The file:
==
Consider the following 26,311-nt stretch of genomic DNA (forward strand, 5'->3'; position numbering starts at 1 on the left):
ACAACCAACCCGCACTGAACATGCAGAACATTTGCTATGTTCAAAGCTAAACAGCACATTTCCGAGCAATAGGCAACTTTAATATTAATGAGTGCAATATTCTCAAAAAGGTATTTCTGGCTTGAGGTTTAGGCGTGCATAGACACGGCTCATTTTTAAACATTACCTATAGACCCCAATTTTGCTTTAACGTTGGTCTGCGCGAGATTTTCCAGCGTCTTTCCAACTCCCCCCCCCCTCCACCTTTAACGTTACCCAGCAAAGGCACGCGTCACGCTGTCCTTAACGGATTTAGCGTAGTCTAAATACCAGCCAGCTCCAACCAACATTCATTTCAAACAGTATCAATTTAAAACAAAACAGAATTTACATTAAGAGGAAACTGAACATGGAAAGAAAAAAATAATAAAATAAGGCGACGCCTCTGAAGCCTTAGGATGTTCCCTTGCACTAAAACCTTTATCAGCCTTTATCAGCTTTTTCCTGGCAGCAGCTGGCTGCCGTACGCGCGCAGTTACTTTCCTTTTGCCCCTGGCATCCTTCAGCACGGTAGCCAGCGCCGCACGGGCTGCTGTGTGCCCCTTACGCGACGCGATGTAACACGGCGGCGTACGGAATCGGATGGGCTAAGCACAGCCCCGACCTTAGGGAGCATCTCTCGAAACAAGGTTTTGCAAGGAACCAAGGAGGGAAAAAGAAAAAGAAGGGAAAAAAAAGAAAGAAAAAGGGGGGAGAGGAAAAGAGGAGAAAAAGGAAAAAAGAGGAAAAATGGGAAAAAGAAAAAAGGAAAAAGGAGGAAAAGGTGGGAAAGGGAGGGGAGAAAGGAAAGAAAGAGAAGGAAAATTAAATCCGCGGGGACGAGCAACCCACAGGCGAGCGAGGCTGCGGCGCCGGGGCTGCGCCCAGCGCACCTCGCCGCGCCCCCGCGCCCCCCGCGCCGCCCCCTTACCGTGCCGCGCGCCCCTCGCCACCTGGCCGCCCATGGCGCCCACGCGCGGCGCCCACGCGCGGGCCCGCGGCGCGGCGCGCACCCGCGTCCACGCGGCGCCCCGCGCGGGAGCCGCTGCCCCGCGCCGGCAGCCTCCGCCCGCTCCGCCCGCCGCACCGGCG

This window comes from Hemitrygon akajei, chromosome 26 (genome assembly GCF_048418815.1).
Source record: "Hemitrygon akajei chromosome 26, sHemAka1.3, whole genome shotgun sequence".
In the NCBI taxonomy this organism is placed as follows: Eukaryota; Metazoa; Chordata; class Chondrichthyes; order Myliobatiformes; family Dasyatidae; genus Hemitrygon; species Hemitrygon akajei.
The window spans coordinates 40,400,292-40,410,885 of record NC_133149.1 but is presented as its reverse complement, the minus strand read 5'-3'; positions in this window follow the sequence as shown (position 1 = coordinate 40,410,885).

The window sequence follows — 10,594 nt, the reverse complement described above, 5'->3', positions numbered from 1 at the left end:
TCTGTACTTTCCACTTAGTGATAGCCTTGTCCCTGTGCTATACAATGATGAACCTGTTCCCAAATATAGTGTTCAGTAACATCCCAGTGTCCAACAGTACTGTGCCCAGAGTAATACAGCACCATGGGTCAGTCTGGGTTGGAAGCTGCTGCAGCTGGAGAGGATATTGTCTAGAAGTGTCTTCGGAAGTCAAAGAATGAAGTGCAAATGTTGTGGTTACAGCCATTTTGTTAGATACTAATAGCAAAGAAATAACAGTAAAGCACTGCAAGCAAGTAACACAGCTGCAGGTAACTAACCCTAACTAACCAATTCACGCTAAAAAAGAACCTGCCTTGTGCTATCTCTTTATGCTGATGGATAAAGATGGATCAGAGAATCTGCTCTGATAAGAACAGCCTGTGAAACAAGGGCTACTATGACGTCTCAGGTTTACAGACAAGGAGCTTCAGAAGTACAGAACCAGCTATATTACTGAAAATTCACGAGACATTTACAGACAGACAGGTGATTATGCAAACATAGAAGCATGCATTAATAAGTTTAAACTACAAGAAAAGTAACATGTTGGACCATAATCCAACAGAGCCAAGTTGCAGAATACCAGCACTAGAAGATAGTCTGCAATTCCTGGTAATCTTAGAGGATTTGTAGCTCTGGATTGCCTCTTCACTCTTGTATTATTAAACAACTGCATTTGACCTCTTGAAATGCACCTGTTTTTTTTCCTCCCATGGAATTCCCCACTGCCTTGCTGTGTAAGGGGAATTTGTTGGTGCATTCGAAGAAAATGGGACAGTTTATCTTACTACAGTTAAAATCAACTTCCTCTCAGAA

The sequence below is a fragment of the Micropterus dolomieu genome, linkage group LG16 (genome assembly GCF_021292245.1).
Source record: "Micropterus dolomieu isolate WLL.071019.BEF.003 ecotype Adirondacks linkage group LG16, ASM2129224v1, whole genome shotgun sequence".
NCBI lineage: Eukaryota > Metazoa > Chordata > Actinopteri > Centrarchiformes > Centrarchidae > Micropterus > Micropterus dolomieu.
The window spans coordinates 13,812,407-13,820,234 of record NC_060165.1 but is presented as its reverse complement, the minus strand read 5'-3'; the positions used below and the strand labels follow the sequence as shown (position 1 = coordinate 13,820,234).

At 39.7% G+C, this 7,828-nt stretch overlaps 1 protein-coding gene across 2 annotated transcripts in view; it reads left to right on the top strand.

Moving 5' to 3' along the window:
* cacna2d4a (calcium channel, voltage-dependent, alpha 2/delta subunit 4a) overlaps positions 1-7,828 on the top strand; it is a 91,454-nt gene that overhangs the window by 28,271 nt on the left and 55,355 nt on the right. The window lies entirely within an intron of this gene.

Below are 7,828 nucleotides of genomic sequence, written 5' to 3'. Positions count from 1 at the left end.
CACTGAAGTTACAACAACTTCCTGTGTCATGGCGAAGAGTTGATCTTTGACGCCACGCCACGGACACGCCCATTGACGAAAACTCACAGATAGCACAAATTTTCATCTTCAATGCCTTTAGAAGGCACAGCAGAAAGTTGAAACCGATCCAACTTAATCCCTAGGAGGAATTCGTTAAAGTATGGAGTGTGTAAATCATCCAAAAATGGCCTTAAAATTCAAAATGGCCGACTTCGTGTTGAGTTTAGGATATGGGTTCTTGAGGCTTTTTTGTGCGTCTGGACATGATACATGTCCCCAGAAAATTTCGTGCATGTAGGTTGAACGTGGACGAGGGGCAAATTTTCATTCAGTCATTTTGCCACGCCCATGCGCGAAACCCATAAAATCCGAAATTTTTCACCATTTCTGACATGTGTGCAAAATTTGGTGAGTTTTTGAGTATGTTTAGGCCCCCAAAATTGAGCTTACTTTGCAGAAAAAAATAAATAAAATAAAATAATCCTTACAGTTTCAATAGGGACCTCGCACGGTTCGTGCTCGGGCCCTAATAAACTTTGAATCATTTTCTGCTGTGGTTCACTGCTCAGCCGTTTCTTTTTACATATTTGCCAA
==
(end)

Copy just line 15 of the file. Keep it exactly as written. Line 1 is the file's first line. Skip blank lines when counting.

* cacna2d4a (calcium channel, voltage-dependent, alpha 2/delta subunit 4a) overlaps positions 1-7,828 on the top strand; it is a 91,454-nt gene that overhangs the window by 28,271 nt on the left and 55,355 nt on the right. The window lies entirely within an intron of this gene.